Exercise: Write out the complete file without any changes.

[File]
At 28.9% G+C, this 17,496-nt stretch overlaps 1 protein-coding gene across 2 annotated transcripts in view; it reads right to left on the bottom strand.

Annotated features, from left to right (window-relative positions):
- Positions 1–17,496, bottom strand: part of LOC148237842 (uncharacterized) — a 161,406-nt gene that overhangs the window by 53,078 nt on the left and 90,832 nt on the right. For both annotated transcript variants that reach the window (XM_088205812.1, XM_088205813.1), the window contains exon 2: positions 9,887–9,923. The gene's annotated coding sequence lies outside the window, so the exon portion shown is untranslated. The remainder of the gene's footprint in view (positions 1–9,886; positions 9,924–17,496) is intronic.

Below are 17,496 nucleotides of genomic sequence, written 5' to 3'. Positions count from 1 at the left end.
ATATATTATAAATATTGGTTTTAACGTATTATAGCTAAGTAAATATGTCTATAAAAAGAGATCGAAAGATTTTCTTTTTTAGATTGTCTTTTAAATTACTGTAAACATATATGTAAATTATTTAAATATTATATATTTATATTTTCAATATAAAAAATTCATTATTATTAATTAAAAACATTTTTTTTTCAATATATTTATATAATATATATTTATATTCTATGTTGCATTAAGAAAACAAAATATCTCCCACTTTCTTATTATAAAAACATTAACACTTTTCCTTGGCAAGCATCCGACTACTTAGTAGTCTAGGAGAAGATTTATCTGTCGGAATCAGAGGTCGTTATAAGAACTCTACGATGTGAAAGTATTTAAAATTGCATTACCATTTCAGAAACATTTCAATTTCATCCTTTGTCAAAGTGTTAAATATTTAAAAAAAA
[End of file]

At 28.9% G+C, this 17,496-nt stretch overlaps 1 protein-coding gene across 2 annotated transcripts in view; it reads right to left on the bottom strand.

Annotated features, from left to right (window-relative positions):
- Positions 1–17,496, bottom strand: part of LOC148237842 (uncharacterized) — a 161,406-nt gene that overhangs the window by 53,078 nt on the left and 90,832 nt on the right. For both annotated transcript variants that reach the window (XM_088205812.1, XM_088205813.1), the window contains exon 2: positions 9,887–9,923. The gene's annotated coding sequence lies outside the window, so the exon portion shown is untranslated. The remainder of the gene's footprint in view (positions 1–9,886; positions 9,924–17,496) is intronic.

Below are 17,496 nucleotides of genomic sequence, written 5' to 3'. Positions count from 1 at the left end.
ATATATTATAAATATTGGTTTTAACGTATTATAGCTAAGTAAATATGTCTATAAAAAGAGATCGAAAGATTTTCTTTTTTAGATTGTCTTTTAAATTACTGTAAACATATATGTAAATTATTTAAATATTATATATTTATATTTTCAATATAAAAAATTCATTATTATTAATTAAAAACATTTTTTTTTCAATATATTTATATAATATATATTTATATTCTATGTTGCATTAAGAAAACAAAATATCTCCCACTTTCTTATTATAAAAACATTAACACTTTTCCTTGGCAAGCATCCGACTACTTAGTAGTCTAGGAGAAGATTTATCTGTCGGAATCAGAGGTCGTTATAAGAACTCTACGATGTGAAAGTATTTAAAATTGCATTACCATTTCAGAAACATTTCAATTTCATCCTTTGTCAAAGTGTTAAATATTTAAAAAAAA